Sample sizes per pit and mean measurements of jaw length and standardized cortical thickness are shown in Table 1. Our cortical ANOVA results do not show significant differences in cortical thickness nor percent cortical thickness (cortical/total dentary length) at posterior M1 or P3, but our ANOVA results do show a significant difference at P4. This difference at P4 is only seen between pits 13 and 61–67. The dentaries from pit 61–67 are significantly thicker than those from pit 13, but all of the other pits fall in between these two extremes (Table 2, Fig 2A). Interestingly, the trend in the mandible lengths is exactly the opposite of the cortical thicknesses. For jaw length including the canine, pit 61–67 still has the longest values, but it is followed closely by pit 13 with the second longest values (Fig 2B). All of the other pits show significantly shorter jaw lengths. The values for the jaw lengths excluding to the canine, however show different results more in line with the cortical measurements (Table 2). Sample sizes are low for some pits which may be problematic.

Fig 2. Distribution of measures by pit.

Fig 2A shows the different distributions of the values of standardized cortical thickness at P4 in each pit (pit 3, with the lowest value is in red, while pit 61/67 in blue has the highest), and Fig 2B shows the different distributions of jaw length in each pit.

Table 2. Measurements of S. fatalis dentaries showing significant differences between individual pits (from Tukey’s post-hoc analyses of ANOVAs).


Our results show interesting findings for the sabertooth cat populations at Rancho La Brea. Although this study, along with another [1] have shown there is microevolution present spanning all of the time-periods that are captured at this site, pits 13 and 61–67 show the most interesting patterns. S. fatalis from pit 61–67 is consistently the largest and most robust, including its cortical thickness [1, 2]. This suggests that S. fatalis leading up to the extinction event were healthy and thriving. Large mandibles suggest that individuals are increasing in size, and robust, cortically thick dentaries support feeding on large prey that produce forces from which there would need to be sufficient resistance, increasing bone deposition in the dentary. These assertions from pit 61–67 have been backed up by several studies of Rancho La Brean megafauna, showing that the pit that was deposited directly before the extinction event was not experiencing environmental stresses [1, 4, 9, 14]. This time in Southern California was one of warming and drying [15], which would suggest that S. fatalis became larger and more specialized during warm, dry times [1].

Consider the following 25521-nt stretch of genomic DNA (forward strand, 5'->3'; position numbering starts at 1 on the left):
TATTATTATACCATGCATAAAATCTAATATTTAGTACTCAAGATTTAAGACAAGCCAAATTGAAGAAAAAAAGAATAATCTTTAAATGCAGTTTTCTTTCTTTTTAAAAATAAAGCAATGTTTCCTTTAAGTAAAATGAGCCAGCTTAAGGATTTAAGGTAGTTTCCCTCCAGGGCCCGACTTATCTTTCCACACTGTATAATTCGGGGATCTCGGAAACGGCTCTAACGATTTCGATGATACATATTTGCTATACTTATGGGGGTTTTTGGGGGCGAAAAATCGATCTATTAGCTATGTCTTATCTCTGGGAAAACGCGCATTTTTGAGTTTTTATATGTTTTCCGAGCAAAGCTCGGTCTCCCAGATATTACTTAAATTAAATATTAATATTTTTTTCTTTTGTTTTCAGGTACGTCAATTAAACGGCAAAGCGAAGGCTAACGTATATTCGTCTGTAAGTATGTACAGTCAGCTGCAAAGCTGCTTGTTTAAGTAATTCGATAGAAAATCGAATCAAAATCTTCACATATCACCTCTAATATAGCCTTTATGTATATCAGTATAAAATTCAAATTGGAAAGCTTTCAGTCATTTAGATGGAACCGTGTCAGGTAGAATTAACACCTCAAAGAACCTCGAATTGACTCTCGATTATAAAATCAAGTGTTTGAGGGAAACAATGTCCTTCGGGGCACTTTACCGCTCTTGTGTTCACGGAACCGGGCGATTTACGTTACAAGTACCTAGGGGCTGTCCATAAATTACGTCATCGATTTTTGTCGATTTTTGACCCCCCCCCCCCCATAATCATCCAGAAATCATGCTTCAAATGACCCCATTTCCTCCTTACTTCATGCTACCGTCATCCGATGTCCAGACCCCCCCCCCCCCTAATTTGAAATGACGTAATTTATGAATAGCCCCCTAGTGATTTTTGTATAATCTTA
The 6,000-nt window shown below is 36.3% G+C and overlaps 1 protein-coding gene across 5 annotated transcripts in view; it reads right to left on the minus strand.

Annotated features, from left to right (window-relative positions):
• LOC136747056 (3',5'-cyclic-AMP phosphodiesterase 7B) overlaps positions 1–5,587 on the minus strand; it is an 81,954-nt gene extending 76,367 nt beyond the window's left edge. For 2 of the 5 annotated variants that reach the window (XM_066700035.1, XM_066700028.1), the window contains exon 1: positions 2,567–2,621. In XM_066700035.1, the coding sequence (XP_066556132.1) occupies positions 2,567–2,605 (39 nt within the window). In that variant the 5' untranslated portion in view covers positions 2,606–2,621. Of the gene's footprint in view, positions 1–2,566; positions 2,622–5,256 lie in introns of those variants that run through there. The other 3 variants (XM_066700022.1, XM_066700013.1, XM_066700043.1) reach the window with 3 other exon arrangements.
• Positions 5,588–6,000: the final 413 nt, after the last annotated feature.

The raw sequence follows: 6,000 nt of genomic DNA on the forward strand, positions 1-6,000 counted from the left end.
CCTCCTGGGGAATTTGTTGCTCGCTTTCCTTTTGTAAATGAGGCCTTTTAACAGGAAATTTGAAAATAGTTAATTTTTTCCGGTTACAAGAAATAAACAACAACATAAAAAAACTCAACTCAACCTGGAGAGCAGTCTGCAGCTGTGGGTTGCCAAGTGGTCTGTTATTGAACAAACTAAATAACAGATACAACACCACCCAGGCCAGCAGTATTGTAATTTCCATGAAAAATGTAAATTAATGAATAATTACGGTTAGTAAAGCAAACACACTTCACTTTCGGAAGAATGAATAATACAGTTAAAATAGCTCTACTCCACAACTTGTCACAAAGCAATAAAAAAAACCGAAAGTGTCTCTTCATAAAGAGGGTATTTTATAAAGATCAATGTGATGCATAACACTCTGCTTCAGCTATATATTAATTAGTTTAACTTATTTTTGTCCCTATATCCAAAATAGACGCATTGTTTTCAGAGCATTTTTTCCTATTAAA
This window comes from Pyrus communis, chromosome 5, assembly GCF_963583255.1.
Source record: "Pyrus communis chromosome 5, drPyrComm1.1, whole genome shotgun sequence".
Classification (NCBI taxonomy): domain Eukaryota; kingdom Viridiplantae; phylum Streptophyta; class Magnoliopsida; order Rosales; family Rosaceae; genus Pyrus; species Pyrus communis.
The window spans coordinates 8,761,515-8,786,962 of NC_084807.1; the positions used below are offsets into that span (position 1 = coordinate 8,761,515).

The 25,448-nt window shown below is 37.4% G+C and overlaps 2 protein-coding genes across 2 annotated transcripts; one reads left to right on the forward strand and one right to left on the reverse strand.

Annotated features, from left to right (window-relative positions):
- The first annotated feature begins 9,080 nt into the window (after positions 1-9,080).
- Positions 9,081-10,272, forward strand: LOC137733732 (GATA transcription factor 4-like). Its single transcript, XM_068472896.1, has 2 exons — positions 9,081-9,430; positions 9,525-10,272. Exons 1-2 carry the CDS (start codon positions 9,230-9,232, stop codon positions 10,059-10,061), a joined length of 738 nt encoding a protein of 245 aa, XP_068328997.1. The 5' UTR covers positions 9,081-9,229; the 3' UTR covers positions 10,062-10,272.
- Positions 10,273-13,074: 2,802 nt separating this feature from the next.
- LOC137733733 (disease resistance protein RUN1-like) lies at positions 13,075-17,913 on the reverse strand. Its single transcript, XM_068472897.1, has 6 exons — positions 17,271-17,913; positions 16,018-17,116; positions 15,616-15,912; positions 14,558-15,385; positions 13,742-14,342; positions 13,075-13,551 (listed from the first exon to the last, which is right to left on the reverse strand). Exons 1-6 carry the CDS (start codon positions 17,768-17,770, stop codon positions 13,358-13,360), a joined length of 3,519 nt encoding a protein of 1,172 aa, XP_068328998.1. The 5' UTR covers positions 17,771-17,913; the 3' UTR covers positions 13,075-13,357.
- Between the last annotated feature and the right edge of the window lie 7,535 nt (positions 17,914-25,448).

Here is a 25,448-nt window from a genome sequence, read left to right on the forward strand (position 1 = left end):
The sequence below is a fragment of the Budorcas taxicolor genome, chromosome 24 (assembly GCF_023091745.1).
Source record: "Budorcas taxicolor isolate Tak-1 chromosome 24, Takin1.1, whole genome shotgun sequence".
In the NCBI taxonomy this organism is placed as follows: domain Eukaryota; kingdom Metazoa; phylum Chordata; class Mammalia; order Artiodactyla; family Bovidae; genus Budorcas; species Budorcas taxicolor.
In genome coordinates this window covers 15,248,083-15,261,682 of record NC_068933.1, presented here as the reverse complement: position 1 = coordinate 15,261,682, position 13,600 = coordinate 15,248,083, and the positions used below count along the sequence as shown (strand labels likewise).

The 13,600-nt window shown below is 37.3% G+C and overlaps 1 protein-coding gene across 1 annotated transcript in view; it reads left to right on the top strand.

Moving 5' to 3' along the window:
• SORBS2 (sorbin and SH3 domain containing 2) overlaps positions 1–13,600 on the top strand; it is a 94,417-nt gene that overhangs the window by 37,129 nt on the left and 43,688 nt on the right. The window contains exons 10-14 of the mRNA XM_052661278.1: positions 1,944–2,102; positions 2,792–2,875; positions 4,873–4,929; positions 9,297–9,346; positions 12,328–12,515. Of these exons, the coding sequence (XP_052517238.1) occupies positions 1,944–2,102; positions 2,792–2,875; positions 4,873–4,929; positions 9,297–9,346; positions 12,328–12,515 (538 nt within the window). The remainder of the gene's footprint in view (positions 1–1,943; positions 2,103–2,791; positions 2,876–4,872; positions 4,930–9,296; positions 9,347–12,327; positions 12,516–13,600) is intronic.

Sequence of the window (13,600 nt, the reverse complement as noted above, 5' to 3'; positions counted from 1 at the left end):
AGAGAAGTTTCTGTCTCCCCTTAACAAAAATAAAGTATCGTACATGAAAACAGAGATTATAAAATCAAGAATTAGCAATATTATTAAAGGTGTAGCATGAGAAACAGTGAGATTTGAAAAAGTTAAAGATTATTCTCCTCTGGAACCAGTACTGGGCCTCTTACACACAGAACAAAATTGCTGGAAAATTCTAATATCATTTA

Smilodon fatalis from pit 13 show a different result. Sabertooth cats from this pit demonstrate evidence of environmental stress. Although they have longer mandibles than S. fatalis from pits 3, 77, and 91, they have the lowest relative cortical thickness. This might suggest that they are processing softer foods than their conspecifics in different pits [11], which would contradict the findings of Binder and Van Valkenburgh [4] who found that S. fatalis in pit 13 had extreme tooth wear and breakage, suggesting a hard diet incorporating more bones.

One explanation for this seeming contradiction could be nutritional stress. A study on rats showed that offspring who were gestated by and suckled from a protein deficient mother showed decreased cortical axis moment of inertia in the mandible even into early adulthood when compared to well-nourished offspring [16]. Other studies examining bone densities in offspring of malnourished mothers have found a similar result [17, 18]. A 2010 study also showed that perinatal nutritional conditions are so important to bone density and health that if given nutritional supplements later in life, individuals cannot fully recover from these effects even as adults [19]. In contrast, a study that showed that nutritional stress applied to adult individuals (who were healthy neonates) produces no difference in bone density or cortical area [20]. Further, protein malnutrition across generations has been shown to cause variations in size and other cranial parameters in rats, affecting multigenerational growth trajectories [21]. These results, taken together, suggest that pit 13 S. fatalis may have not only been experiencing increased competition during their lifetimes (evidenced by greater tooth breakage and wear), but they may have inherited a generational nutritional deficit from their mothers in utero and during their early development, from which they couldn’t fully recover even as adults, resulting in thinner, but similarly distributed cortical bone.